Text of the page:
"They say she got better, and went home very well. And now I've told it I must be moving homeward myself."
"And I," said Humphrey. "Truly now we shall see if there's anything in what folks say about her."
When they were gone into the heath again Yeobright said quietly to his mother, "Do you think I have turned teacher too soon?"
"It is right that there should be schoolmasters, and missionaries, and all such men," she replied. "But it is right, too, that I should try to lift you out of this life into something richer, and that you should not come back again, and be as if I had not tried at all."
Later in the day Sam, the turf-cutter, entered. "I've come a-borrowing, Mrs. Yeobright. I suppose you have heard what's been happening to the beauty on the hill?"
"Yes, Sam: half a dozen have been telling us."
"Beauty?" said Clym.
"Yes, tolerably well-favoured," Sam replied. "Lord! all the country owns that 'tis one of the strangest things in the world that such a woman should have come to live up there."
"Dark or fair?"
"Now, though I've seen her twenty times, that's a thing I cannot call to mind."
"Darker than Tamsin," murmured Mrs. Yeobright.
"A woman who seems to care for nothing at all, as you may say."
"She is melancholy, then?" inquired Clym.
"She mopes about by herself, and don't mix in with the people."
"Is she a young lady inclined for adventures?"
"Not to my knowledge."
"Doesn't join in with the lads in their games, to get some sort of excitement in this lonely place?"
"Mumming, for instance?"
"No. Her notions be different. I should rather say her thoughts were far away from here, with lords and ladies she'll never know, and mansions she'll never see again."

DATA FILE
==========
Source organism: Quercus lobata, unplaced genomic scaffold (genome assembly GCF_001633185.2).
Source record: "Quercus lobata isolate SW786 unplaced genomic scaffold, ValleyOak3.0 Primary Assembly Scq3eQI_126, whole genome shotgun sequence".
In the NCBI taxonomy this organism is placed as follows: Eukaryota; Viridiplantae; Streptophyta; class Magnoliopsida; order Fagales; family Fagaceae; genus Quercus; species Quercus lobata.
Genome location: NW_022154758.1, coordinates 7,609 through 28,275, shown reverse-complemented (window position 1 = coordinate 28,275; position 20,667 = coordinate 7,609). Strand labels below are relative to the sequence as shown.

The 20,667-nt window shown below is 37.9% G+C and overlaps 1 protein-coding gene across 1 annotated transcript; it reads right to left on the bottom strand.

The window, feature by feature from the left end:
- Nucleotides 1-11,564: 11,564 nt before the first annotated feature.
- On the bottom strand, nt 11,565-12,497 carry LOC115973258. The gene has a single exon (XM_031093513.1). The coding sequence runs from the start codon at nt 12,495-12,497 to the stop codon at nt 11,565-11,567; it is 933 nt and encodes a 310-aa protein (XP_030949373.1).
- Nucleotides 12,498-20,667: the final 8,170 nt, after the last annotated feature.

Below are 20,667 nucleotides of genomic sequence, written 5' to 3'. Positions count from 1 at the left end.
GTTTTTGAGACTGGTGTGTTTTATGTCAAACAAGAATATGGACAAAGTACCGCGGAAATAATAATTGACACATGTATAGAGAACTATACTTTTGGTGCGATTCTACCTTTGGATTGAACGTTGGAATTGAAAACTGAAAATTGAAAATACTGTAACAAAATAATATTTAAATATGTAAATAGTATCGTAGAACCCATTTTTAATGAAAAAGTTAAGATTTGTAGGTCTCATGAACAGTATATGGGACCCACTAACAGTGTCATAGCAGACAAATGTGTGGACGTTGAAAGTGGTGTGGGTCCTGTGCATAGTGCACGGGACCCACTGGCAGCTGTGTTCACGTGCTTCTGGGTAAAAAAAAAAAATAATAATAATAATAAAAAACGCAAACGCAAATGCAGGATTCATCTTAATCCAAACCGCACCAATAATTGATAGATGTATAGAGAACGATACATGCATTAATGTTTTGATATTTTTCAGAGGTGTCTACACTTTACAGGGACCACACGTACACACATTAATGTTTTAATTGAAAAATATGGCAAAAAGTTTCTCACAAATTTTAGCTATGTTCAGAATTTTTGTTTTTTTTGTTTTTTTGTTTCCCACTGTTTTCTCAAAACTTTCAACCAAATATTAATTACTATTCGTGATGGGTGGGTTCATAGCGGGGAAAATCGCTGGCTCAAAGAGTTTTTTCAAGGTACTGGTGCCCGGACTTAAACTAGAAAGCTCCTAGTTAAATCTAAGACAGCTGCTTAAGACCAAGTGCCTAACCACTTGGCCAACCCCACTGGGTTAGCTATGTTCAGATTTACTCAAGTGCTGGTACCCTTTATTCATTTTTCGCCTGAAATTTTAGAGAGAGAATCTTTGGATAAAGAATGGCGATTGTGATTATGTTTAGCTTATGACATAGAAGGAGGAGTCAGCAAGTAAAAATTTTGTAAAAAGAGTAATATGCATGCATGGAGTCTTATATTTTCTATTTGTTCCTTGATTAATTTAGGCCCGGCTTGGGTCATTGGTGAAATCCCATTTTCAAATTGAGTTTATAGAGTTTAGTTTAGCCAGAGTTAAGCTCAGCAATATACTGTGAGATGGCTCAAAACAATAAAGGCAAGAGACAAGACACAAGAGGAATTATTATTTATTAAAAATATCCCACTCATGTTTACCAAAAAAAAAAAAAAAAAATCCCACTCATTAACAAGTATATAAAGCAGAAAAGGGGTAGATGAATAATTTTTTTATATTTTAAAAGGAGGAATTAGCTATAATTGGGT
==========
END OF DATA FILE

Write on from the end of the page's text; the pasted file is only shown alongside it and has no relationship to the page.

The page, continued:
Observing that Clym appeared singularly interested Mrs. Yeobright said rather uneasily to Sam, "You see more in her than most of us do. Miss Vye is to my mind too idle to be charming. I have never heard that she is of any use to herself or to other people. Good girls don't get treated as witches even on Egdon."
"Nonsense--that proves nothing either way," said Yeobright.
"Well, of course I don't understand such niceties," said Sam, withdrawing from a possibly unpleasant argument; "and what she is we must wait for time to tell us. The business that I have really called about is this, to borrow the longest and strongest rope you have. The captain's bucket has dropped into the well, and they are in want of water; and as all the chaps are at home today we think we can get it out for him. We have three cart-ropes already, but they won't reach to the bottom."
Mrs. Yeobright told him that he might have whatever ropes he could find in the outhouse, and Sam went out to search. When he passed by the door Clym joined him, and accompanied him to the gate.
"Is this young witch-lady going to stay long at Mistover?" he asked.
"I should say so."
"What a cruel shame to ill-use her, She must have suffered greatly--more in mind than in body."
"'Twas a graceless trick--such a handsome girl, too. You ought to see her, Mr. Yeobright, being a young man come from far, and with a little more to show for your years than most of us."
"Do you think she would like to teach children?" said Clym.
Sam shook his head. "Quite a different sort of body from that, I reckon."
"O, it was merely something which occurred to me. It would of course be necessary to see her and talk it over--not an easy thing, by the way, for my family and hers are not very friendly."
"I'll tell you how you mid see her, Mr. Yeobright," said Sam. "We are going to grapple for the bucket at six o'clock tonight at her house, and you could lend a hand. There's five or six coming, but the well is deep, and another might be useful, if you don't mind appearing in that shape. She's sure to be walking round."
"I'll think of it," said Yeobright; and they parted.
He thought of it a good deal; but nothing more was said about Eustacia inside the house at that time. Whether this romantic martyr to superstition and the melancholy mummer he had conversed with under the full moon were one and the same person remained as yet a problem.